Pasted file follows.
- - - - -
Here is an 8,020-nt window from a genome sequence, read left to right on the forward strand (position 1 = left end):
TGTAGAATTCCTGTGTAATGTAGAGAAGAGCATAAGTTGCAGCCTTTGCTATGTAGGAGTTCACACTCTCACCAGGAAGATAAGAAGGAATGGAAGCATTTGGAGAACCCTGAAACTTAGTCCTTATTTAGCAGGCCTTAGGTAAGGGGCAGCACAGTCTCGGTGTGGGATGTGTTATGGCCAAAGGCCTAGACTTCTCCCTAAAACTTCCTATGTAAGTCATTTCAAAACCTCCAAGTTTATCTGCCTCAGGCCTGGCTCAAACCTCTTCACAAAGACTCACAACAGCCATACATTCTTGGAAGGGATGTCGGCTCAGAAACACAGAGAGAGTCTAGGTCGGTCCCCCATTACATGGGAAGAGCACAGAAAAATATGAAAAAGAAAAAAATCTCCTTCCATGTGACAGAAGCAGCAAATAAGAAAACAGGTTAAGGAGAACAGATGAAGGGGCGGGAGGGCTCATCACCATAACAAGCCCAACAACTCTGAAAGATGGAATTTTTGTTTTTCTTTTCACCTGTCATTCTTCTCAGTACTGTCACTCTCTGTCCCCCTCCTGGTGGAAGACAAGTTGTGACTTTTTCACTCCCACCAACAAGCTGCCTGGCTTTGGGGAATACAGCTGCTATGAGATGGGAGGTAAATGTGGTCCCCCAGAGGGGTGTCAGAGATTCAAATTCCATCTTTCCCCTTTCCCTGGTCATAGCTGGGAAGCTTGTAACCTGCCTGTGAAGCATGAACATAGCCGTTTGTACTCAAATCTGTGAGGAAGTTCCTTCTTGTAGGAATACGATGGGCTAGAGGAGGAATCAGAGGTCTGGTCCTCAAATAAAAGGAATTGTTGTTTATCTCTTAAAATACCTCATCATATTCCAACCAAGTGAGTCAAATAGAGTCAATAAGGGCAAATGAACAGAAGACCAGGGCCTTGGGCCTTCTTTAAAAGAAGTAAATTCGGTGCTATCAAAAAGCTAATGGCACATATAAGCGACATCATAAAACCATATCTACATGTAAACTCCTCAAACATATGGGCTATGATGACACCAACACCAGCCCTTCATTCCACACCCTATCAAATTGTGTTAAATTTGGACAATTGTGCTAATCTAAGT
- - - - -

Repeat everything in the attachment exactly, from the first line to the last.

Here is an 8,020-nt window from a genome sequence, read left to right on the forward strand (position 1 = left end):
TGTAGAATTCCTGTGTAATGTAGAGAAGAGCATAAGTTGCAGCCTTTGCTATGTAGGAGTTCACACTCTCACCAGGAAGATAAGAAGGAATGGAAGCATTTGGAGAACCCTGAAACTTAGTCCTTATTTAGCAGGCCTTAGGTAAGGGGCAGCACAGTCTCGGTGTGGGATGTGTTATGGCCAAAGGCCTAGACTTCTCCCTAAAACTTCCTATGTAAGTCATTTCAAAACCTCCAAGTTTATCTGCCTCAGGCCTGGCTCAAACCTCTTCACAAAGACTCACAACAGCCATACATTCTTGGAAGGGATGTCGGCTCAGAAACACAGAGAGAGTCTAGGTCGGTCCCCCATTACATGGGAAGAGCACAGAAAAATATGAAAAAGAAAAAAATCTCCTTCCATGTGACAGAAGCAGCAAATAAGAAAACAGGTTAAGGAGAACAGATGAAGGGGCGGGAGGGCTCATCACCATAACAAGCCCAACAACTCTGAAAGATGGAATTTTTGTTTTTCTTTTCACCTGTCATTCTTCTCAGTACTGTCACTCTCTGTCCCCCTCCTGGTGGAAGACAAGTTGTGACTTTTTCACTCCCACCAACAAGCTGCCTGGCTTTGGGGAATACAGCTGCTATGAGATGGGAGGTAAATGTGGTCCCCCAGAGGGGTGTCAGAGATTCAAATTCCATCTTTCCCCTTTCCCTGGTCATAGCTGGGAAGCTTGTAACCTGCCTGTGAAGCATGAACATAGCCGTTTGTACTCAAATCTGTGAGGAAGTTCCTTCTTGTAGGAATACGATGGGCTAGAGGAGGAATCAGAGGTCTGGTCCTCAAATAAAAGGAATTGTTGTTTATCTCTTAAAATACCTCATCATATTCCAACCAAGTGAGTCAAATAGAGTCAATAAGGGCAAATGAACAGAAGACCAGGGCCTTGGGCCTTCTTTAAAAGAAGTAAATTCGGTGCTATCAAAAAGCTAATGGCACATATAAGCGACATCATAAAACCATATCTACATGTAAACTCCTCAAACATATGGGCTATGATGACACCAACACCAGCCCTTCATTCCACACCCTATCAAATTGTGTTAAATTTGGACAATTGTGCTAATCTAAGT